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An ordinary category has objects and morphisms. A 2-category generalizes this by also including 2-morphisms between the 1-morphisms. Continuing this up to n-morphisms between (n-1)-morphisms gives an n-category.

Just as the category known as Cat, which is the category of small categories and functors is actually a 2-category with natural transformations as its 2-morphisms, the category n-Cat of (small) n-categories is actually an n+1-category.

An n-category is defined by induction on n by:

A 0-category is a set,

An (n+1)-category is a category enriched over the category n-Cat.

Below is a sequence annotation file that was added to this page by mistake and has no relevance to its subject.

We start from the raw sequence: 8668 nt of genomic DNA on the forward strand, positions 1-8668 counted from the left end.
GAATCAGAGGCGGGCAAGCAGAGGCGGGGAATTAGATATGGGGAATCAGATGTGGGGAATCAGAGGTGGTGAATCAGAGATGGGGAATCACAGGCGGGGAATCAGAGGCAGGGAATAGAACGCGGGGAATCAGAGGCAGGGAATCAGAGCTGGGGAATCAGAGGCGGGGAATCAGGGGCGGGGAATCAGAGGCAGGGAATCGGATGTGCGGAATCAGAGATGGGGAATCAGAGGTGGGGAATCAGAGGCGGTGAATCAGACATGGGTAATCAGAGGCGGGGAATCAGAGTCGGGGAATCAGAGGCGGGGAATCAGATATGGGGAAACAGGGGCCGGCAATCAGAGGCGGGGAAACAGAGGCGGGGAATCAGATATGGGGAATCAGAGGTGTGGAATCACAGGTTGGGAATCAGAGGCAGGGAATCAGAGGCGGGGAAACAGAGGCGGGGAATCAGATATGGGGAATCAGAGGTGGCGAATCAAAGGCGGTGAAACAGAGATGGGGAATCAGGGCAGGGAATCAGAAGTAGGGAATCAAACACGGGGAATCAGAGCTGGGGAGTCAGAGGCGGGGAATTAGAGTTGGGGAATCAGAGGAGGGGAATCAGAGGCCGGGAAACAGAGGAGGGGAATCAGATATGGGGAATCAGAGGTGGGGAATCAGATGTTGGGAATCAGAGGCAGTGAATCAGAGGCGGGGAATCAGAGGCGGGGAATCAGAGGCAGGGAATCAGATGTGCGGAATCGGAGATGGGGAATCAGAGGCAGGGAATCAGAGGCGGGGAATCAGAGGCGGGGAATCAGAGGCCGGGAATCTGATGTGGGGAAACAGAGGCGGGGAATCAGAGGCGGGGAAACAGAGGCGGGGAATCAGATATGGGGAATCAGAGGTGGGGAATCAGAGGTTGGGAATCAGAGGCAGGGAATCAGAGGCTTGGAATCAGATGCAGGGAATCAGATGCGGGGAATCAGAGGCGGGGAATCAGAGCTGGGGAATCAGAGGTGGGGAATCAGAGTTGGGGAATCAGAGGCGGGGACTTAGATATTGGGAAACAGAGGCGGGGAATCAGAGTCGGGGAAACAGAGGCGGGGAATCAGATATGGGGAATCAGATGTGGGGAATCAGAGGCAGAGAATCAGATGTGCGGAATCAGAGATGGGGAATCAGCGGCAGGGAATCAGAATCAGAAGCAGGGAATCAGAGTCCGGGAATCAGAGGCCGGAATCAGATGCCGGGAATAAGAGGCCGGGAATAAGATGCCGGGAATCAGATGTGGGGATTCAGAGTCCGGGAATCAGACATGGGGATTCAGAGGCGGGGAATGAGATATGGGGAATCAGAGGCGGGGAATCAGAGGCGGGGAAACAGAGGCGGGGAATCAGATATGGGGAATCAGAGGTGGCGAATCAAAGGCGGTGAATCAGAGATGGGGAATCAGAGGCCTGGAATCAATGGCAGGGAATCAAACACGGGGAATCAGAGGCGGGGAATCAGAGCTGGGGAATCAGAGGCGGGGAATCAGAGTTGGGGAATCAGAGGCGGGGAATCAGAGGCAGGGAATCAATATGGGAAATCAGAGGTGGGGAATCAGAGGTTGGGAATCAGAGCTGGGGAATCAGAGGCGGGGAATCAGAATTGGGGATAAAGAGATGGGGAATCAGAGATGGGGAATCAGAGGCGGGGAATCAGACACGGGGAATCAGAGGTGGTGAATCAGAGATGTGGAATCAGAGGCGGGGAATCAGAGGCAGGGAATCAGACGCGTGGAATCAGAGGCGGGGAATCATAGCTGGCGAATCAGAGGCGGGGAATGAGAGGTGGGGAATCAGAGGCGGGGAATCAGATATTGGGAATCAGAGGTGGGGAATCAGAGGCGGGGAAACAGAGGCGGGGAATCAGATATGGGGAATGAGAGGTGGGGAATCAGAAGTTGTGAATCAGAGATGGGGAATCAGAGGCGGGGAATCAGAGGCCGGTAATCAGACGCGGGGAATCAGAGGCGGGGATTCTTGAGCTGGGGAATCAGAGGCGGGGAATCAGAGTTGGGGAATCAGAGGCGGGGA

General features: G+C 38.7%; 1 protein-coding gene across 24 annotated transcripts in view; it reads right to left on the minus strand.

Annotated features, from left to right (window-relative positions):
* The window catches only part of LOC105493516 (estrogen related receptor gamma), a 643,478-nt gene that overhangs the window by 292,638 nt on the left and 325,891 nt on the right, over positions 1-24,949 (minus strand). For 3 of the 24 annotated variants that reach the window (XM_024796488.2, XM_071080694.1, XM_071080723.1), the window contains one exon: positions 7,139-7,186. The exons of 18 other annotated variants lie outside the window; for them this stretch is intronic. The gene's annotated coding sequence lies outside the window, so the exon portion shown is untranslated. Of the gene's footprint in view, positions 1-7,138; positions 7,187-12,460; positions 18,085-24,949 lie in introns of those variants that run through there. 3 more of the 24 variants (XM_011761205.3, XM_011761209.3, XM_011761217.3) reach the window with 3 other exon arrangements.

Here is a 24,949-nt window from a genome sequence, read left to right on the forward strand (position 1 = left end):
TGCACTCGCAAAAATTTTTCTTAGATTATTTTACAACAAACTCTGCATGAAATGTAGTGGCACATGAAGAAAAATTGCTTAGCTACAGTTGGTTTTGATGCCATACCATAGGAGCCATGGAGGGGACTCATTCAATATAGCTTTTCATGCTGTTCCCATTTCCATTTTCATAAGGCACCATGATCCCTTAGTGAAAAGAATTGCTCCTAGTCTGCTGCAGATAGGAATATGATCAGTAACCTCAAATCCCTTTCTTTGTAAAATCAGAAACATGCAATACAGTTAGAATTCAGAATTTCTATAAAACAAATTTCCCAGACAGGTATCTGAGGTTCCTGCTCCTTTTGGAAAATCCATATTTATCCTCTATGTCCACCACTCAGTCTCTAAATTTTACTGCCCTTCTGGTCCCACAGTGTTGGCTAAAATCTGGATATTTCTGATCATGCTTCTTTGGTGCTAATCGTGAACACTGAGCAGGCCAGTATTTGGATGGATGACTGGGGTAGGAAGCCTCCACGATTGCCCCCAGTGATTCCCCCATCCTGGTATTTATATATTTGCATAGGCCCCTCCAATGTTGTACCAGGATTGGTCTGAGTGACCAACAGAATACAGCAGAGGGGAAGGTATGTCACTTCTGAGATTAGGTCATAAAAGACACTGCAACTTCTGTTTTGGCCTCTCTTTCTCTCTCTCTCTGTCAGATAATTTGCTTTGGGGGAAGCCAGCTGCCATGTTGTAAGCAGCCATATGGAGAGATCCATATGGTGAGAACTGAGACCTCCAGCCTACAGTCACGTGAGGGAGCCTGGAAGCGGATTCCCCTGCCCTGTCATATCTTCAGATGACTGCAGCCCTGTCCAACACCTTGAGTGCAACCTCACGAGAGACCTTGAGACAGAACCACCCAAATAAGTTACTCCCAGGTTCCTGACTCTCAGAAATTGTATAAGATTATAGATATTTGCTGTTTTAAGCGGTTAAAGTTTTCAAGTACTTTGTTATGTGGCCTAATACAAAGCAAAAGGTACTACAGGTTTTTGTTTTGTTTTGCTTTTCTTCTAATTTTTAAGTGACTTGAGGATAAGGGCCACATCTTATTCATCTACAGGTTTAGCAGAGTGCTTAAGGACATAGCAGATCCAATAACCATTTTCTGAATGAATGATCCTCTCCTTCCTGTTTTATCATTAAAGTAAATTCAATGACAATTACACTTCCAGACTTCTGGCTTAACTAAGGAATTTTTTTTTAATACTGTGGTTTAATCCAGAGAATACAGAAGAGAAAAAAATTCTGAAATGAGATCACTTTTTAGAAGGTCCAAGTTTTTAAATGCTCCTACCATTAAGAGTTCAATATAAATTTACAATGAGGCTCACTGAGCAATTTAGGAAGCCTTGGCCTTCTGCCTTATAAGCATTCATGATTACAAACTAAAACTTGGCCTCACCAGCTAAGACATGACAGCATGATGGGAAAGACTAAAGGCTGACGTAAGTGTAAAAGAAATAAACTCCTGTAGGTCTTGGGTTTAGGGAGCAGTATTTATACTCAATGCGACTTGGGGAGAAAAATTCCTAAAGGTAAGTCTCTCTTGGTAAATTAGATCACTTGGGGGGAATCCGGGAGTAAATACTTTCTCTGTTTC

So a 1-category is just a (locally small) category.

The monoidal structure of Set is the one given by the cartesian product as tensor and a singleton as unit. In fact any category with finite products can be given a monoidal structure. The recursive construction of n-Cat works fine because if a category C has finite products, the category of C-enriched categories has finite products too.

While this concept is too strict for some purposes in for example, homotopy theory, where "weak" structures arise in the form of higher categories,[1] strict cubical higher homotopy groupoids have also arisen as giving a new foundation for algebraic topology on the border between homology and homotopy theory, see the book "Nonabelian algebraic topology" referenced below.